In 1878, a carpenter, George M. Dallas, was hired by the Presbyterian Board of Missions for Freedmen to build a schoolhouse and upon its completion began teaching a day school in the building. In 1884, because there was an inadequate water supply, the school was transferred to a log house in section 29, about a mile and a half northwest of the original location. In 1886, the Mission Board hired a teacher, Eliza Hartford from Steubenville, Ohio to take over instruction at the school. Hartford had previously taught in Cedar City, Utah from 1881–1885. With her arrival, the school relocated yet again to a log home which had formerly been the home of Chief LeFlore. Rather than stay with a church member and make the 3-mile journey to and from the school daily, Hartford moved into the school with 24 students on 15 April 1886, beginning the boarding school. Due to illness Hartford resigned in 1889 but the girl's hall she had advocated for was completed. In 1893 a boy's hall was completed and by 1895 both a laundry and smokehouse were built. In 1902, the schoolhouse was moved and a second story was added, so that it would be nearer the railway and water would not have to be hauled the 1 1⁄2 miles from the nearest water source, Clear Creek, as the well on the property had run dry.
In 1904, the school was closed during the Choctaw allotment and an arrangement made to secure 80 acres, 40 acres from two allottees, to reopen the school the following term. When the school reopened in February 1905, in addition to the newly painted dorms, there were farm buildings supporting cattle, a dairy, a hen house, a farm, a garden, an orchard, and a piggery, which had been built and were maintained by the students. In preparation for statehood, the Curtis Act of 1898 had provided that all tribal laws were to be abolished by 4 March 1906; however, as the state was not prepared to take over the educational system, Congress passed an Act on 26 April 1906 known as the Five Civilized Tribes Act, which effectively transferred supervision of all tribal schools to the Secretary of the Interior. Effectively, this created a system whereby the eastern and western parts of the state continued to develop differently. In the east, the Five Civilized Tribes, including the Choctaw, did not have a ready means to tax land as the state education provisions required. Due to this funding difference, missionary schools were phased out in western Indian schools by the time of statehood, but continued in the eastern part of the state for many years.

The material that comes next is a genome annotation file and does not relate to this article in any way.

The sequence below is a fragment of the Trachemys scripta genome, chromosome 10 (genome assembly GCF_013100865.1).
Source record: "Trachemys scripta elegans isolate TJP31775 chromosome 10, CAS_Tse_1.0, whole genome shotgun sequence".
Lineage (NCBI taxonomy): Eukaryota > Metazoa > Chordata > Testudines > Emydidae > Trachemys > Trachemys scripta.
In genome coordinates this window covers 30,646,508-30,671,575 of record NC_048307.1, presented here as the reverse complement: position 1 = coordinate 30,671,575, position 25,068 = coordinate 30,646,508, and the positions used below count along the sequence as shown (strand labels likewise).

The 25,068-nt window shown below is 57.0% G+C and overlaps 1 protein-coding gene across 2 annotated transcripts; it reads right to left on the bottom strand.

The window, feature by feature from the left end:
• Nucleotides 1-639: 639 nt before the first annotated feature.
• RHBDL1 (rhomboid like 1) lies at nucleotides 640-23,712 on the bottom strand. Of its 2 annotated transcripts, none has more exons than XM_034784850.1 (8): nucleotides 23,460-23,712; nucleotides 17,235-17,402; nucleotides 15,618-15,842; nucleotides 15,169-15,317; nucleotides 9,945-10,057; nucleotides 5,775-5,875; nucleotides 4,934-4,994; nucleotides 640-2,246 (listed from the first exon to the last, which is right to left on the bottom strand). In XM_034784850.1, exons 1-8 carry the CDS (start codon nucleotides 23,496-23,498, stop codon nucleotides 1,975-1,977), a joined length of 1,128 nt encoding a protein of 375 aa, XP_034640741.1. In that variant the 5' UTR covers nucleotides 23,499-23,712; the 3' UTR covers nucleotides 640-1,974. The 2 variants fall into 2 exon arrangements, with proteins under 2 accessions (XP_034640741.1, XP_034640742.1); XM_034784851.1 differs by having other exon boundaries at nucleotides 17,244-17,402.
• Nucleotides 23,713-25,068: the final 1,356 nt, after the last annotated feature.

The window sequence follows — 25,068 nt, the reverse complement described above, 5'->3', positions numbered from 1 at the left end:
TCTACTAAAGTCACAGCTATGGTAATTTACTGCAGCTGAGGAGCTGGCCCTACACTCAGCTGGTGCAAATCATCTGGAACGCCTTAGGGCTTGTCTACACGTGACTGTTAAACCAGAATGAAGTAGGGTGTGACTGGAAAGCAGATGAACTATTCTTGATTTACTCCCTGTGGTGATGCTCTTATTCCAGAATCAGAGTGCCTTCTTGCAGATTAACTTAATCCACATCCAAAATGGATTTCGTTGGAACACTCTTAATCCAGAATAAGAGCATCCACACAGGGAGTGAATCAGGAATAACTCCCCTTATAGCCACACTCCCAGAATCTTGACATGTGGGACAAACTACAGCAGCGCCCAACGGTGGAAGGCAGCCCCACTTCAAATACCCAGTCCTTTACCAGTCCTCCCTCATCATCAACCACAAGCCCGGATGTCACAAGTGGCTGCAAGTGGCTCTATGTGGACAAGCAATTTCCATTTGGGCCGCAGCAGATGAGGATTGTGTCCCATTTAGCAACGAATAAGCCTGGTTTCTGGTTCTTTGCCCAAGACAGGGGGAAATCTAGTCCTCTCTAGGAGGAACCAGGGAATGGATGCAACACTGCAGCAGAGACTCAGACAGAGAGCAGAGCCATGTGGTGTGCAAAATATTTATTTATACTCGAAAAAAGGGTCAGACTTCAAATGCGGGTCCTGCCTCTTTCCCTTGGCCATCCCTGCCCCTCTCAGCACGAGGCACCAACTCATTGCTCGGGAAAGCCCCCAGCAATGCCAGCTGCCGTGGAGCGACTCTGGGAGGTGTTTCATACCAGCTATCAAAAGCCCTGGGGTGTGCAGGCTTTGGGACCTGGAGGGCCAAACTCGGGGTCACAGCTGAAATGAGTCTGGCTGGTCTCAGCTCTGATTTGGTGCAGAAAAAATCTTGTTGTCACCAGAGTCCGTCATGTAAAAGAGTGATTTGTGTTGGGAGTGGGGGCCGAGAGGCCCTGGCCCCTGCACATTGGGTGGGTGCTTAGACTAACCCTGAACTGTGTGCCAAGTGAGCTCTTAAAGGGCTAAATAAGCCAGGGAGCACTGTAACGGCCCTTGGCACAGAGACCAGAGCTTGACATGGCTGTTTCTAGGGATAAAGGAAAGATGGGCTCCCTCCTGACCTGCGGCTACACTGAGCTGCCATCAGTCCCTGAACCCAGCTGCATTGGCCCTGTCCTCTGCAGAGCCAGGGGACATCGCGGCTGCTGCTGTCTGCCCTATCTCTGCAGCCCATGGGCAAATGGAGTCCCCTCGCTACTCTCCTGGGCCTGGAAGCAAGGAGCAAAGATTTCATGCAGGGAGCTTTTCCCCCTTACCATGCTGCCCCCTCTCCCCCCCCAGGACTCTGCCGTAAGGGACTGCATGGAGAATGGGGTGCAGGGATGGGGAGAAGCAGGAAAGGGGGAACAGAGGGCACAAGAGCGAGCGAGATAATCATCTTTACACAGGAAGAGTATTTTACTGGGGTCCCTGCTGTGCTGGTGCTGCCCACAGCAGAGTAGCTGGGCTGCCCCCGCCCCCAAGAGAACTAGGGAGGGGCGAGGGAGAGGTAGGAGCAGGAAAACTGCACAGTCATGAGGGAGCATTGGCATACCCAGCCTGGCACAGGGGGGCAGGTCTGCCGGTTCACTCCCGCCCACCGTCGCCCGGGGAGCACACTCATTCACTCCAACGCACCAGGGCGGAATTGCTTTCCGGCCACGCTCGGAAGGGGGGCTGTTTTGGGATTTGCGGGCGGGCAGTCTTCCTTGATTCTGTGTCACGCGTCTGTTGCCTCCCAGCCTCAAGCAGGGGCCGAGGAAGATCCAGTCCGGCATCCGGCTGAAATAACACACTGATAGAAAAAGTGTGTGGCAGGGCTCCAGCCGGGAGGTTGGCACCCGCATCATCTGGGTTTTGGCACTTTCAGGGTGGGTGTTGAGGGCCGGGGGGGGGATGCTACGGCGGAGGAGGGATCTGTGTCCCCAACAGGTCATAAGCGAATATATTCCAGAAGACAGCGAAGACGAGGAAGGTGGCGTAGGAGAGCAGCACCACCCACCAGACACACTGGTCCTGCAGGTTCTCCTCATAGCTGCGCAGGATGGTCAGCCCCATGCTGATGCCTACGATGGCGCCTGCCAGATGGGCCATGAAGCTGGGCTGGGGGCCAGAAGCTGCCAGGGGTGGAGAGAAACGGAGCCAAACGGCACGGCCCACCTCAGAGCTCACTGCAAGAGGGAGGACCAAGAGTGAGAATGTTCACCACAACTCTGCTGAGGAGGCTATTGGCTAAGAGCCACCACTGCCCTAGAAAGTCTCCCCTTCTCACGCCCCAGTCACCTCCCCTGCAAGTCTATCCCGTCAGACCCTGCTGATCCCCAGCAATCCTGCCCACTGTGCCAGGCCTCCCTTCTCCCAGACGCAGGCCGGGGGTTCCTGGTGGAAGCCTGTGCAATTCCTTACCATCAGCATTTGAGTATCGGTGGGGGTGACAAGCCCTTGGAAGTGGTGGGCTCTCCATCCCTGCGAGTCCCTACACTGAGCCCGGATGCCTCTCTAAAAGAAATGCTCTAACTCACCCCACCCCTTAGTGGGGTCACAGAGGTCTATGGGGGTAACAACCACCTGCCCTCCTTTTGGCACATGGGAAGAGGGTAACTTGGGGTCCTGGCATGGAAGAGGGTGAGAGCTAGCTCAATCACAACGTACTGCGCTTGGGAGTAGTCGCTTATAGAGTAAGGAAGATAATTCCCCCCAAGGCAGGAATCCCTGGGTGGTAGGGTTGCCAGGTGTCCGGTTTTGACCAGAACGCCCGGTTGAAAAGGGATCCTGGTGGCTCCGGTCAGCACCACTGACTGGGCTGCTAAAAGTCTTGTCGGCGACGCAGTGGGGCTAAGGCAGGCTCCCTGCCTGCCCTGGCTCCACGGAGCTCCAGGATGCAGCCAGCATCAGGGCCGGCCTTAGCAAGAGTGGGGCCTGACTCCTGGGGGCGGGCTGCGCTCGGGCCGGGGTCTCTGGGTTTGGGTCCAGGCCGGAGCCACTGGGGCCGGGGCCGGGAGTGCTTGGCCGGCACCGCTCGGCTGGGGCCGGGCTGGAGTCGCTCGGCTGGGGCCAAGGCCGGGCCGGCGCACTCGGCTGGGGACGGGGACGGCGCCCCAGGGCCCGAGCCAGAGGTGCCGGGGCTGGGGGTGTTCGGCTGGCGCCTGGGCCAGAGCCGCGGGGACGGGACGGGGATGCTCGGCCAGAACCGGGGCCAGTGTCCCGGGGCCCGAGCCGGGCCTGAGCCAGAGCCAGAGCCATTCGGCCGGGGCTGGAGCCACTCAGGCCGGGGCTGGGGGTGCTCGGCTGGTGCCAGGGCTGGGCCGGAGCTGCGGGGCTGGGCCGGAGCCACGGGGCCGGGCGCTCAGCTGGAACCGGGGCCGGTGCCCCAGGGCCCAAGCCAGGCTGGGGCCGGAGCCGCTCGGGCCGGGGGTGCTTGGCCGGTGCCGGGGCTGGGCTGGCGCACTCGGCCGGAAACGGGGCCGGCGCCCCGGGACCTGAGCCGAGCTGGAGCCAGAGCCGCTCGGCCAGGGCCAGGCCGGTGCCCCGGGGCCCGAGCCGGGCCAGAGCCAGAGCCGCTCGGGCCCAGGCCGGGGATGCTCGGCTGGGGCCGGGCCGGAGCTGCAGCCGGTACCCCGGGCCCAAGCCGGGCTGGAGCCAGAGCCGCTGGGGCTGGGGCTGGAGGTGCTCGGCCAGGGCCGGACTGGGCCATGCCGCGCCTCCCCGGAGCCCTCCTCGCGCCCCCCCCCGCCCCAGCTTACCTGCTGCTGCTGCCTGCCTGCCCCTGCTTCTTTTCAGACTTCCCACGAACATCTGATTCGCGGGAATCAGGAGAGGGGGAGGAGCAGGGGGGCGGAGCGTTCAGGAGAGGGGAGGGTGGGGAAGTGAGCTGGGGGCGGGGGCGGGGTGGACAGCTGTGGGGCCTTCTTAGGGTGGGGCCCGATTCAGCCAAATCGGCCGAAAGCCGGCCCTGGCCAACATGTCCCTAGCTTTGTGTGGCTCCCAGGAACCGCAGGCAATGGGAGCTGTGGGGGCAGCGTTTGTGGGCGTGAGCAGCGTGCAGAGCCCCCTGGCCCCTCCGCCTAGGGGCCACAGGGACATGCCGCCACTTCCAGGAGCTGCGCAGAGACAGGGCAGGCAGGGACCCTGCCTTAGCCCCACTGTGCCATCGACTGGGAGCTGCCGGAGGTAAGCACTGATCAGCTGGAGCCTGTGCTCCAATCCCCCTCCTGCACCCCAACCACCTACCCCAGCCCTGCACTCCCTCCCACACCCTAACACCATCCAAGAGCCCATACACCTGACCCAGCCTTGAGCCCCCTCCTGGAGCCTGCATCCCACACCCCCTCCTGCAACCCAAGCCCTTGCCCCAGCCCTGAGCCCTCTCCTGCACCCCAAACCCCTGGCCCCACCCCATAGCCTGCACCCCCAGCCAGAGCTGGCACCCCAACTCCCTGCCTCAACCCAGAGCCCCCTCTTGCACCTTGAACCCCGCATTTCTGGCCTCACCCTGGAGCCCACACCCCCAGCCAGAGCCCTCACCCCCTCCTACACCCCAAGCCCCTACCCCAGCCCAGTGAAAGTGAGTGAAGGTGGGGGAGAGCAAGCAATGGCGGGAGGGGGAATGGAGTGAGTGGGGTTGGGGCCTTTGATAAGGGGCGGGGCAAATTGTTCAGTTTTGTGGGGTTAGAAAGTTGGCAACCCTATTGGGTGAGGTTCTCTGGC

On 8 November 1908, the boy's dormitory was lost to fire and a temporary replacement was built by the students in 1909. In 1910, construction began on the permanent replacement building. The students and superintendent built the first steel reinforced concrete foundation in the territory, using sand from a nearby creek, rocks and bricks from previously burned buildings and iron from the "scrap pile". On 13 March 1910, the girl's dormitory also burned and the students were forced to relocate to the original log house, which had been the first home of the boarding school. A donation of $5,000 was made by David Elliott a prominent farmer from Lafayette, Indiana for the replacement of the school buildings in the name of his deceased wife Alice Lee Elliott. Upon completion of Elliott Hall, the school was renamed the Alice Lee Elliott Memorial Academy, commonly called Elliott Academy, and was dedicated on 13 June 1912. That same year, the first black administrator of the institution, William H. Carroll, was appointed superintendent.
A Department of the Interior Bulletin published in 1916 lists the Academy as a private school, at that time being wholly funded by the Presbyterian Mission Board. The school had 120 students, of whom 60 were boarders and 1 was above the 8th grade. It was also noted that of the 300 acres of land, only part of it was under cultivation for commercial purposes only and that it was not being used for educational purposes. By the 1920 census there were 58 students under the age of 20 boarding at the school but by 1930 only 10 boarding students remained. Though the federal government's management of schools in the eastern part of the state was supposed to continue for only a few years, it did not fully cease for schools with Indian attendance until 1948. The school was closed in 1936 and no evidence of it other than a historical marker remains.Reverend Wiley Homer, founder of Beaver Dam Church in Grant, Indian Territory
Edward D. Jones, continued his education at the Leonard Medical School of Raleigh, NC and became a physician in Nowata, Oklahoma
Johnson Shoals, continued his education at Tuskegee and Iowa State Agricultural College before returning to teach at Oak Hill Academy